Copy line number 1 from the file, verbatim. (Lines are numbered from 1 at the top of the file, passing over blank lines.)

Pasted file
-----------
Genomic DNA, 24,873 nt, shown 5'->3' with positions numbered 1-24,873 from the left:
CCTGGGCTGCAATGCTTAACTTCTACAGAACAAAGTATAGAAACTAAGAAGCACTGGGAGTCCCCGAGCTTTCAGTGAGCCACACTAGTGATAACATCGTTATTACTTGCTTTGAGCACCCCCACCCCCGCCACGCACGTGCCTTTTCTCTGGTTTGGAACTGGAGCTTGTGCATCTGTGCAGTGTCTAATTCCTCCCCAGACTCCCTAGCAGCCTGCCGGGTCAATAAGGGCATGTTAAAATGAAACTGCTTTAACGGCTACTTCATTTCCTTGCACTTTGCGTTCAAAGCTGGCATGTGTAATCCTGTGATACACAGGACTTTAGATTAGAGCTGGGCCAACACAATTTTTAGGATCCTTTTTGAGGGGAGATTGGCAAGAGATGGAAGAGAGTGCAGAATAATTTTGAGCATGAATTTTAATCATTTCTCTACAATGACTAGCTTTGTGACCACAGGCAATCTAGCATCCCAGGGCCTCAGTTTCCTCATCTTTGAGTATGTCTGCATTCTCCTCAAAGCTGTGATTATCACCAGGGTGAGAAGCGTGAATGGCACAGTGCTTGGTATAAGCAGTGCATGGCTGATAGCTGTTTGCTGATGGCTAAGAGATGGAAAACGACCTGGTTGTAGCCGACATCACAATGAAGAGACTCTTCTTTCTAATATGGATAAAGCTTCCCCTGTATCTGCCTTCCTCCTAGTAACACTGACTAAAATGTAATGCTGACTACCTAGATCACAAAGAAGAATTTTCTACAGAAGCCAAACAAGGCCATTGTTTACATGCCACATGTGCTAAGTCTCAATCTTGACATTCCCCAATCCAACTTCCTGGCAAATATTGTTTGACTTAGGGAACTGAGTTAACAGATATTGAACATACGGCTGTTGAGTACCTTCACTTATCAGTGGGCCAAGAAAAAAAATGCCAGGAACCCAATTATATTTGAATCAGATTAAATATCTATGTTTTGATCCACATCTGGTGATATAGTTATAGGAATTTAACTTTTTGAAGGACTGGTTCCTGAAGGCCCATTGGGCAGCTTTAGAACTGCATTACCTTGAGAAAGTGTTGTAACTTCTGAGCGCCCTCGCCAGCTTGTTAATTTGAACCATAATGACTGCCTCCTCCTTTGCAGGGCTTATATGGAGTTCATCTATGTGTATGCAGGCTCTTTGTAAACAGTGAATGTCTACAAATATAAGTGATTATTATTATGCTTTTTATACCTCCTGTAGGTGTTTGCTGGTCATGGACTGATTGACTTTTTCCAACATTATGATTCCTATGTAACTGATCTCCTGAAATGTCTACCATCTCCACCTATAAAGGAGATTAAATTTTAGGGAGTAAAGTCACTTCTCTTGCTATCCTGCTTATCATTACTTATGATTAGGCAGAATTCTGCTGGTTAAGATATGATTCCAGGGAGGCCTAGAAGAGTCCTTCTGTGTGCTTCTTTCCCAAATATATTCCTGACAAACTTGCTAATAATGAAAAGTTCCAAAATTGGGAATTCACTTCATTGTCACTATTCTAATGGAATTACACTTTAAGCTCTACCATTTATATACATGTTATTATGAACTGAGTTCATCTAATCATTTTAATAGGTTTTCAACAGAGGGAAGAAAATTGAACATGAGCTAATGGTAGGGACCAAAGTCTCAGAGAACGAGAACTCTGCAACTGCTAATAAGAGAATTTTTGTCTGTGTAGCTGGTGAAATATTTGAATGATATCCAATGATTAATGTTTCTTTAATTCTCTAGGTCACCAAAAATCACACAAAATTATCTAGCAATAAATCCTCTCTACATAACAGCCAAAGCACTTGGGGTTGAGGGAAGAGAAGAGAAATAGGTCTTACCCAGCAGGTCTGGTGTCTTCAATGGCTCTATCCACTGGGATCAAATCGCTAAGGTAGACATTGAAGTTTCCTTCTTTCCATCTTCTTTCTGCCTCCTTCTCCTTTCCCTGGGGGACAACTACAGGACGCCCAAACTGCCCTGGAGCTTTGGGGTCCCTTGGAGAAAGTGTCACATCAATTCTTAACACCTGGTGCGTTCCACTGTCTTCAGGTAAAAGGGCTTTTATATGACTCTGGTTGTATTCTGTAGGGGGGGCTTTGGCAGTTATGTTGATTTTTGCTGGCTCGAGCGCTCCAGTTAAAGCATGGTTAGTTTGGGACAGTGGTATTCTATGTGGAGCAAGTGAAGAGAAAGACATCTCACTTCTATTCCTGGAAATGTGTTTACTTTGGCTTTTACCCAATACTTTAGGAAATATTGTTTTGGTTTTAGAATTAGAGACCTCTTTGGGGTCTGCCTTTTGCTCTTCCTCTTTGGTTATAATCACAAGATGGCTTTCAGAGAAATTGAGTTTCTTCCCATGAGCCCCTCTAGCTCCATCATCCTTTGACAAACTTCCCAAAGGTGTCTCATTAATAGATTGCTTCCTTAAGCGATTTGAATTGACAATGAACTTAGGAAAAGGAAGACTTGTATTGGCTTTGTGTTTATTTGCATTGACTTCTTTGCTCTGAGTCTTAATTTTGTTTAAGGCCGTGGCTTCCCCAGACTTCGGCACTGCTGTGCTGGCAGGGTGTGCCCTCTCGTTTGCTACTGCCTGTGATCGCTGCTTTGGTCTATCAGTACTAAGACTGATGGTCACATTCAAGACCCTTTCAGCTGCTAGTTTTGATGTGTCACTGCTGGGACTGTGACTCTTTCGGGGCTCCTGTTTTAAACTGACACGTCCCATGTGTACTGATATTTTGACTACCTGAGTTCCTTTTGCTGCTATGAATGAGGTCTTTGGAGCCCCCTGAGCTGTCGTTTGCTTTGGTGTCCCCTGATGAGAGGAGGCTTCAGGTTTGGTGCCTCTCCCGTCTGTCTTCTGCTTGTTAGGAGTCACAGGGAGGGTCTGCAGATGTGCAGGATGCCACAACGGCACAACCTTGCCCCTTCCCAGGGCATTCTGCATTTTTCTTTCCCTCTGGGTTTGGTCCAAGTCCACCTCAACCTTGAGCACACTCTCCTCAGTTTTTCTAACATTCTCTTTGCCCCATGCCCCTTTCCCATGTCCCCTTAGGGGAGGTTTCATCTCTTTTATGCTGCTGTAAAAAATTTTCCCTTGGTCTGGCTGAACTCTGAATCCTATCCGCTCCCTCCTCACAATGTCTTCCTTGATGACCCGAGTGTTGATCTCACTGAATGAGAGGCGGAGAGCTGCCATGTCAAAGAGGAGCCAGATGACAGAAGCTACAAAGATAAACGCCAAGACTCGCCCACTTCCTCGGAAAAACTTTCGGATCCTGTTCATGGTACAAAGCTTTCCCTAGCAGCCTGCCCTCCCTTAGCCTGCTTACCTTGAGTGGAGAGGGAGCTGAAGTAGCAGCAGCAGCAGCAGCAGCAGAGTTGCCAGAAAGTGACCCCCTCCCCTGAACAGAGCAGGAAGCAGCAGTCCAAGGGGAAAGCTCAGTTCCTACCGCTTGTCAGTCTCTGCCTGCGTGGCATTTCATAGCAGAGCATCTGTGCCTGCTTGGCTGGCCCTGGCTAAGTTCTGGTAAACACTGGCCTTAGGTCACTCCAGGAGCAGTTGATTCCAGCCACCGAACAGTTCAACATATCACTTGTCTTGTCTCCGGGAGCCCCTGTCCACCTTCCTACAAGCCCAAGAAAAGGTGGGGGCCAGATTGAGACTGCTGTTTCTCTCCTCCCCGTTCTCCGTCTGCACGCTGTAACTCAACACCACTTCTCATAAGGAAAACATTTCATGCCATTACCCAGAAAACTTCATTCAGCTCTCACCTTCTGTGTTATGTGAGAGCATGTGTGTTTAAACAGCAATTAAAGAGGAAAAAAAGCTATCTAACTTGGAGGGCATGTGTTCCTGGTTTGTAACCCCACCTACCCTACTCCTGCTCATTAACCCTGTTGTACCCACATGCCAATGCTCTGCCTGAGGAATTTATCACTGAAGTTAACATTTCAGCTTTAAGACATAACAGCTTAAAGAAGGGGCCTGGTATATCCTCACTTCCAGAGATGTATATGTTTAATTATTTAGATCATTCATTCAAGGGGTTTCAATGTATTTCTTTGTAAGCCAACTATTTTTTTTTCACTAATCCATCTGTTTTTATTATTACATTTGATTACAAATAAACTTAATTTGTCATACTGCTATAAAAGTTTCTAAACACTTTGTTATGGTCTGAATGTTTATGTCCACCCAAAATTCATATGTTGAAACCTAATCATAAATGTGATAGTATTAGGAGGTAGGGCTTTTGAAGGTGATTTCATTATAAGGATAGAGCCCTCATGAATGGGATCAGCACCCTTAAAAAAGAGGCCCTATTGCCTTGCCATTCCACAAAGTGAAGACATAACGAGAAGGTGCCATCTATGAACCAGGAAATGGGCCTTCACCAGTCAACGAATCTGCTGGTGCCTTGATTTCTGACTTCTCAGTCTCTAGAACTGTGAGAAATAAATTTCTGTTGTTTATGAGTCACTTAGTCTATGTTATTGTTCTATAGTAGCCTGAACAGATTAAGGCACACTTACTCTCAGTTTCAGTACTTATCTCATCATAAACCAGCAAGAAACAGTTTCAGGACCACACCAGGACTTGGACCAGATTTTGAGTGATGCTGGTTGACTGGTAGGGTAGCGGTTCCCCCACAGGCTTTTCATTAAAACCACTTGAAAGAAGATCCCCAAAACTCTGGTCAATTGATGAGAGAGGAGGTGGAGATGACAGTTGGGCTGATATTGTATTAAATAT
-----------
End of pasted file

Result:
Genomic DNA, 24,873 nt, shown 5'->3' with positions numbered 1-24,873 from the left: